2.1 Definition of Vitamins
Vitamins are organic compounds which the body needs to function normally. They cannot be manufactured by the body (with few exceptions); therefore, they must be supplied by food. In their absence, disease will develop.
2.2 Discovery of Vitamins
The first vitamin was discovered in 1897 by a Dutch biologist named Eijkman. He found that when bran was removed from rice, people consuming the refined rice developed beriberi, a serious disease. Eijkman also observed that when people ate the rice with the bran intact, no beriberi resulted. This finding directed Eijkman and other scientists to chemically analyze rice for the substance which, when not present in adequate amounts, resulted in the development of beriberi. Thiamine, named vitamin B1, was discovered to be this mystery substance.
In the following years, scientists found that there are many chemicals in food which are necessary for maintenance of health. One by one, as they were discovered, names were given to these chemicals As a group, they were named “vitamins.”
2.3 Sources of Vitamins
It is crucial to understand that scientists have not isolated every substance in food that is essential for normal functioning of the body. Thus, we must depend on food, not vitamin pills, for good nutrition. There is no vitamin pill that contains all the vitamins the body needs.
2.4 Function of Vitamins
Vitamins function in the body as coenzymes. To understand this function, consider an analogy. Suppose you were trying to build a house. The size of the house is strictly limited by your budget. You begin the process by buying the major raw materials: cement, wood and outdoor siding material. Once you have laid the foundation and framed the walls, you go to the store and buy all the windows you need. The number of windows is obviously limited by the spaces you have built in the walls for windows. For proper function of the house, you need windows.
Vitamins are like the windows in the house. Your body has a need for vitamins (windows) when it is trying to manufacture something: new tissue, energy, etc. (a house). Your body determines the exact amount it wishes to produce and brings together just enough raw materials for the purpose of construction (cement, wood, etc.). The body manufactures the necessary amount of apoenzyme (window frame) to combine with the vitamin coenzyme (window) to form an active enzyme. The active enzyme then makes a chemical reaction progress quickly (it catalyzes the reaction) leading to the formation of the desired end-product.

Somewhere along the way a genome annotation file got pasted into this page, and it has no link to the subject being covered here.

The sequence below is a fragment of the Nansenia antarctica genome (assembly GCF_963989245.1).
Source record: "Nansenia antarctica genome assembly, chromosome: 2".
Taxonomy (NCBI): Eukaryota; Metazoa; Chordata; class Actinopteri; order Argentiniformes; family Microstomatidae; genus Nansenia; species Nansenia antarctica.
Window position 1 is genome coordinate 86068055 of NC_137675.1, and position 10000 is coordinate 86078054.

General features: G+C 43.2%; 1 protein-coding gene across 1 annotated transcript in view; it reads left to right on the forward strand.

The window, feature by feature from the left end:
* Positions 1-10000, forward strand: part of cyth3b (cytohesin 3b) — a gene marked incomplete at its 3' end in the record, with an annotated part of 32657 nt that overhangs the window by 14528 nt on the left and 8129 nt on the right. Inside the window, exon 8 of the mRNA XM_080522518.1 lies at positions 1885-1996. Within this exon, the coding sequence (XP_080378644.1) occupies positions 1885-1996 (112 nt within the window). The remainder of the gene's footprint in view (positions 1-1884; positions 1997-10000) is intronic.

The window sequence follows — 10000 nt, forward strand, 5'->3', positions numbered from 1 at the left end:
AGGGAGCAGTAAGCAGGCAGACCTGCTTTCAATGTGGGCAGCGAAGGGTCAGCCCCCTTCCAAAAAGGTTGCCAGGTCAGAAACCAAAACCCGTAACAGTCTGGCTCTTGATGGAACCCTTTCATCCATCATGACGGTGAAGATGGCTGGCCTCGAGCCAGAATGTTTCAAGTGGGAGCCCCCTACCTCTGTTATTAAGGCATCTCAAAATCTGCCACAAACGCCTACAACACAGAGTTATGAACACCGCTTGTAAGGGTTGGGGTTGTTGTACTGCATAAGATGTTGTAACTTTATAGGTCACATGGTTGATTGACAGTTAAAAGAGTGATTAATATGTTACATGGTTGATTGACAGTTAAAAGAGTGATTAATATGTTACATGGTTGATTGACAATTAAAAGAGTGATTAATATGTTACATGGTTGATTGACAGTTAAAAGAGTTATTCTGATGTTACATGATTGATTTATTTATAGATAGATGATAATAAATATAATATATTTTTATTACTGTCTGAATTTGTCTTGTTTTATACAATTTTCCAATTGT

2.5 Vitamins Are Inert
“Vitamin function” is a commonly used phrase, as is “vitamin action.” Yet these expressions convey a misconception Vitamins cannot act, since they are inert chemical substances. In any and all physiological processes, it is the body that acts. Vitamins are used by the body for many purposes. Usually, vitamins combine chemically with other substances, thereby fulfilling the mandate of the body. It is crucial to remember that it is the body that acts on the vitamin, not the vitamin that acts on the body.
2.6 Vitamins Work Together and With Other Nutrients
Although this lesson discusses vitamins exclusively, it is important to realize that vitamins do not function alone or in a vacuum within the body. Vitamins work together; for instance, production of energy by the body when food is burned in the cells depends not only on vitamin B1, but also on vitamins B2 and niacin.
Furthermore, vitamins work together with all other nutrients such as fats, carbohydrates and proteins. For instance, vitamin B6 is needed for the normal metabolism of protein. So, even though this is a lesson on vitamins, don’t think of vitamins alone when you consider the functioning of the body. Vitamins are only one small part of the metabolic machinery of the body.
- 1. Prologue
- 2. Introduction
- 3. A Study Of Each Individual Vitamin
- 4. Questions & Answers
- Article #1: Caution: Megavitamins May Be Dangerous To Your Health By Dr. Alan Immerman, D.C.
- Article #2: Vitamins And Disease Causation By Marti Fry
- Article #3: Why RDAs Are Too High By T. C. Fry
- Article #4: Vitamin B-12 And Your Diet By Dr. Alan Immerman
- Article #5: Do We Need To Take Vitamins? By Alan M. Immerman, D.C.
- Article #6: Antivitamins And Vitamin Antagonists By Marti Fry
- Article #7: What To Do About Vitamin Antagonists By Marti Fry
- Article #8: Factors That Lower Vitamin Needs By T. C. Fry
- Article #9: Factors That Interfere With Vitamin Utilization And The Applicable Principles By T. C. Fry